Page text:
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Instauratio magna [Novum organum]. From the library: BACON, Francis

BACON, Francis

Published by John Bill, London (1620)

Used Hardcover First Edition

Quantity Available: 1

From: Milestones of Science Books (Ritterhude, Germany)

Seller Rating: 5-star rating

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Price: US$ 36,608.61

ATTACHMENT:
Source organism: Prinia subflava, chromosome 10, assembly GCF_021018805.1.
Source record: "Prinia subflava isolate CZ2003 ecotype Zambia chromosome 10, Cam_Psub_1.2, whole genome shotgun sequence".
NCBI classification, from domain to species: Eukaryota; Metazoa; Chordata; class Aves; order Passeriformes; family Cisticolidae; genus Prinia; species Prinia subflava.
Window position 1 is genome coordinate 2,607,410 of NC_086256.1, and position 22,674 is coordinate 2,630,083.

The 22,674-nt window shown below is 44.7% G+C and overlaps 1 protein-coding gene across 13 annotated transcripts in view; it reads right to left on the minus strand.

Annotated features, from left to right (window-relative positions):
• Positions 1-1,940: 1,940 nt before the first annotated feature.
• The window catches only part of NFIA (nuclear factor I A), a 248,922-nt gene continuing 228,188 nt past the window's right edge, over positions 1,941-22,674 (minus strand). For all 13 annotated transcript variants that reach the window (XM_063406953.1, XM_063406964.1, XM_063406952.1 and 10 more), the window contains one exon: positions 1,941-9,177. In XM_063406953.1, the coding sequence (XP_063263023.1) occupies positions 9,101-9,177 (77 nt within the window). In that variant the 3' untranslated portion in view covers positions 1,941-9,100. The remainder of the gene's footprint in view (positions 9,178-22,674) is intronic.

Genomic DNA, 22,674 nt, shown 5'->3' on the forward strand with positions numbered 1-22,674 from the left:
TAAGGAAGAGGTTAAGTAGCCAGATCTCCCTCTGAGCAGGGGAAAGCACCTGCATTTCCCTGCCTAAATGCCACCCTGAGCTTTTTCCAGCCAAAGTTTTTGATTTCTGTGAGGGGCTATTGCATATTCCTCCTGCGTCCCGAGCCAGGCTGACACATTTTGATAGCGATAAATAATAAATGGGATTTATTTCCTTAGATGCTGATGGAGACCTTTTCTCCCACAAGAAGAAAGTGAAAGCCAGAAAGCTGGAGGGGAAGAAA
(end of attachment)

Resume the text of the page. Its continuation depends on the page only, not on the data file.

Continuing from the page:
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About this Item: John Bill, London, 1620. Hardcover. Condition: Very Good. 1st Edition. Folio (283 x 175 mm). [12] 1-172, 181-360, 1-36 [2] pp., including engraved title by Simon van der Pass, woodcut headpieces and historiated initials. Signatures: [pi]2 ¶4 (A-C)6 (D-2S)4 2T6, (a-d)4 e4(-e3). With the initial blank, colophon and errata on e4r, e3 cancelled as usual. "Parasceue, ad historiam naturalem, et experimentalem" with divisional title, separate pagination and register. Bound in early 19th-century speckled calf with gilt spine and black letting piece gilt (rebacked preserving original spine), marbled endpapers. Internally crisp and unmarked, which only very minor spotting in places. Provenance: Lady Jane Davy* (armorial bookplate to front pastedown); Edward Hilton Young, Lord Kennet of the Dene (armorial bookplate to front pastedown); B. Quaritch (collation note), Sotheby's sale June 4th 1935, lot 430. A fine copy with important provenance. ---- Dibner 80; Horblit 8b; PMM 119; Norman 98; Sparrow 17; Gibson 103b; DSB I, pp.373-5; Pforzheimer, App. 1. FIRST EDITION, second issue of Bacon's manifesto for a new philosophy of scientific method, relying on laws deduced from observation and investigation. Bacon originally conceived his revolutionary work in six parts, of which only the first and second parts, the De augmentiis scientiarum (1623, a greatly expanded version of the Advancement of learning) and the Novum organum were completed. More than a mere portion of the Instauratio, however the Novum organum, as its title implies, "contains the central ideas of Bacon's system, of which the whole of the Instauratio is only the development" (Pforzheimer, p. XXI). Bacon's aim was to lay an entirely new foundation for science, "neither leaping to unproved general principles in the manner of the ancient philosophers nor heaping up unrelated facts in the manner of the 'empirics'" (DSB I, p.374). He conceived a new method of acquiring knowledge of the world through observation, experiment and inductive reasoning, which he envisioned as a tool for the "total reconstruction of sciences, arts and all human knowledge. to extend the power and dominion of the human race. over the universe. Bacon made no contributions to science itself, but his insistence on making science experimental and factual, rather than speculative and philosophical, had powerful consequences. As a philosopher Bacon's influence on Locke and through him on subsequent English schools of psychology and ethics was profound. Leibniz, Huygens and particularly Robert Boyle were deeply indebted to him, as were the Encyclopedistes and Voltaire." (PMM). His vision inspired the creation of the Royal Society and the other early scientific academies. The celebrated engraved title shows a ship sailing through the pillars of Hercules with the motto 'Multi pertransibunt et augebitur scientia' (Many will pass through and knowledge will be multiplied). The second issue as here has the e3 cancelled, and previously blank e4 printed with errata and colophon omitting the name of Bonham Norton. Only a very few copies of the first issue are known. *Lady Jane Davy (1780-1855) was the wife of Sir Humphry Davy. Already once a widow at the age of 32, she married him in 1812 just two days after he was knighted following the proclamation of the Regency. Sir Davy, "now married to a wealthy woman, was able to resign all his positions at the Royal Institution, Royal Society and Board of Agriculture. In some ways their relationship sounds like an inverted plot of a Jane Austen novel and this may explain why Jane Davy did not like Pride and Prejudice published at the start of 1813. [Sir] Davy told a friend that after his marriage, 'I shall be able to devote my whole time to the pursuit of discovery'. This proved to be very far from the case, although he did invent the miners' safety lamp at the Royal Institution in 1815. Visit our website for additional information and images. Seller Inventory # 002277

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